The Pods have been meeting every two weeks furthering their projects. Here are a few insights on what’s happening: The Solomon Island Water Medicine Project has been accepted to present a poster at the Australian Homeopathic Medicine Conference in November in Brisbane. This will be a great way to connect with the project and hear how homeopathy has been used in the Islands for over 100 years. If you’d like to stay in touch with this project use this LINK.   The Urinary Tract Infection Pod is moving ahead with preparations for their poster presentation at the June Homeopathy Research Institute (HRI) London conference, to be presented by Sunny Goddard.  The Pod is refining their research methodology so that when they select the case studies to be included in their study, the criteria they use is clear and predetermined. This will help minimise the biases of the Pod members in case selection.  “Irritation on all levels” and how homeopathy treatment can assist will be presented. Also in June, I will be presenting at HRI, about the Pod research on conducting a systematic review on Australian homeopathic research published since 1990. This review is registered with Prospero, an international registry for systematic review research.  Two independent reviewers assess all of the included papers, and a third reviewer is dealing with differences in rating that arise. We have almost completed the review stage. This is the first time the homeopathic literature published in Australia has been assessed. An interesting finding from our literature is that homeopaths often meld different types of writing into one piece. It is not uncommon to find a paper that has materia medica, philosophy, and case studies all together, moving from one category of information into another with an ease. Standard quantitative research assessment techniques don’t allow for our type of research to be assessed with any ease whatsoever. It’s like trying to fit a multi faceted diamond shape into a small flat square. Maybe one face fits, at any given time, while many others don’t fit at all. This aspect of our discipline we could understand more deeply and begin to include the rich base of our narrative tradition on an equal footing with the quantitative aspects. If you can support The Aurum Project to go to HRI this year and present in person we’d appreciate your support. At any time if you’d like to know more or would like to connect, please reach out and email me.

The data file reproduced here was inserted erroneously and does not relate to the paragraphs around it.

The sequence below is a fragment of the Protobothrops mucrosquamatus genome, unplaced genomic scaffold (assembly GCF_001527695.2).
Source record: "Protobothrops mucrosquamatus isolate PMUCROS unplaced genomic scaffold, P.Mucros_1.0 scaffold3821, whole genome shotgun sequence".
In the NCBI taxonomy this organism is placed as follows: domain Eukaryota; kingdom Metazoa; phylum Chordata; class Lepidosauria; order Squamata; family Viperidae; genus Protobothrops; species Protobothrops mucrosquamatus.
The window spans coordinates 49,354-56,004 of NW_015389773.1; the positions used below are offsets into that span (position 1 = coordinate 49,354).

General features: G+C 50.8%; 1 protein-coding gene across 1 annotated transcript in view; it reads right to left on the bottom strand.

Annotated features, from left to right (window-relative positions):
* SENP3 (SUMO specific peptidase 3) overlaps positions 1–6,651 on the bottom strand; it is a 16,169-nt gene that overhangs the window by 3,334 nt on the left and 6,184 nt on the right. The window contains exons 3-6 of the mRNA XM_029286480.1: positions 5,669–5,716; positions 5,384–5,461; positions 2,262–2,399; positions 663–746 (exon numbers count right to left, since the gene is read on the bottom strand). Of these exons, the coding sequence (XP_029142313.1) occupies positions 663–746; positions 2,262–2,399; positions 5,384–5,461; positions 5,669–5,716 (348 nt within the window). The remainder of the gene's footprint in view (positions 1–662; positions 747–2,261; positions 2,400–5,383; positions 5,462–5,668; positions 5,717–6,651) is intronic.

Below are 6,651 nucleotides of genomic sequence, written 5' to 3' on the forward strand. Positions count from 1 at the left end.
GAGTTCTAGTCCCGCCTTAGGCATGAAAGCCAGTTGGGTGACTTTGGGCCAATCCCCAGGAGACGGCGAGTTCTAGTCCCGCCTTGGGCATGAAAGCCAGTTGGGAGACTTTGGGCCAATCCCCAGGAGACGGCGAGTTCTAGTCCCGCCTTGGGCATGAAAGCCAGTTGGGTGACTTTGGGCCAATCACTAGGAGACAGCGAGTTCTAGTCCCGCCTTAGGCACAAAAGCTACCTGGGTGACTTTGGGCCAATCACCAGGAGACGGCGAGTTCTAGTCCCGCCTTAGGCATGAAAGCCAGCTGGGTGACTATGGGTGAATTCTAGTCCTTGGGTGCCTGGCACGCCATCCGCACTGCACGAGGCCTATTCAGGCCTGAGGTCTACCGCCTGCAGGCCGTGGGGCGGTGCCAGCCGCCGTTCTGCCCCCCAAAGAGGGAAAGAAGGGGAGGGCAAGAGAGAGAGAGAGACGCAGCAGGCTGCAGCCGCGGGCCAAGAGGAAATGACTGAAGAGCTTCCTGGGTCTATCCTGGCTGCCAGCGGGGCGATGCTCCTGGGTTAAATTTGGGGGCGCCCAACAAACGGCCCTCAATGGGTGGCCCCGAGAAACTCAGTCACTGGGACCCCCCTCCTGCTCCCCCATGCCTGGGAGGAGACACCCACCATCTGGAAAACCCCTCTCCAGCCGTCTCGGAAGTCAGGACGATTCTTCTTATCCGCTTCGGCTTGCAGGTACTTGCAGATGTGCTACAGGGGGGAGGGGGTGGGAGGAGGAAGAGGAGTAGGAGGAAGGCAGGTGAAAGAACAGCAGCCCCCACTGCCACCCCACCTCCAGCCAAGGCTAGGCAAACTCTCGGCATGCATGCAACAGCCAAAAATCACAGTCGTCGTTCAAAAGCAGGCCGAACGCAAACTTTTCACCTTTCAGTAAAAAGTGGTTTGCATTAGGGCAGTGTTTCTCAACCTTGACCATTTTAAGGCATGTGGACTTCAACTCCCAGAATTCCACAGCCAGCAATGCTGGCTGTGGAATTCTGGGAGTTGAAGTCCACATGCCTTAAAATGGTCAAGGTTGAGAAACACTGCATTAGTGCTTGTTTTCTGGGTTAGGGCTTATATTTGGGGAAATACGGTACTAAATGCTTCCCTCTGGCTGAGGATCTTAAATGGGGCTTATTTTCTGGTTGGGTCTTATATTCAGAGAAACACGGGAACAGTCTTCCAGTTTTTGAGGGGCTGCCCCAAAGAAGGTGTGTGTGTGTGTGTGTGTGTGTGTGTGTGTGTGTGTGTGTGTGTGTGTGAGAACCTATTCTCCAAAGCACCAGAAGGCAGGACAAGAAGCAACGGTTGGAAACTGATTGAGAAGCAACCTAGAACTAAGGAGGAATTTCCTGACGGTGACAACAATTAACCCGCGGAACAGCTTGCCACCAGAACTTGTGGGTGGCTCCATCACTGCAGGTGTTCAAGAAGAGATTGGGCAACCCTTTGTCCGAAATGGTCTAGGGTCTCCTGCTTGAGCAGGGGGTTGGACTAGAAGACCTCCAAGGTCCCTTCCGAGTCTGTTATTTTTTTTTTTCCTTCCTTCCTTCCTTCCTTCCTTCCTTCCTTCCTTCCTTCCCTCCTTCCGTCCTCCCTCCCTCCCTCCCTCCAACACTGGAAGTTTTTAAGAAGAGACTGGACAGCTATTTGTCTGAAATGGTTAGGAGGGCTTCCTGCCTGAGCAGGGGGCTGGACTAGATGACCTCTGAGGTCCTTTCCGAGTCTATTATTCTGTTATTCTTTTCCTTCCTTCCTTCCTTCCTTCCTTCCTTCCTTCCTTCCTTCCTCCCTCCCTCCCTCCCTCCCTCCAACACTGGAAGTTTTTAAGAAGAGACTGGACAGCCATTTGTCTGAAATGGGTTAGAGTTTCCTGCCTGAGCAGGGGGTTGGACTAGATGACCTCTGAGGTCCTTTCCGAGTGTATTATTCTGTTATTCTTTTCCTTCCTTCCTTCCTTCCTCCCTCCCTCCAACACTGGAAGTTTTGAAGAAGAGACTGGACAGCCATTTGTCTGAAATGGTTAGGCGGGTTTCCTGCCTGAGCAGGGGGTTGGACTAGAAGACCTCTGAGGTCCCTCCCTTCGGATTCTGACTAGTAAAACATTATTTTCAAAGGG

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February 2023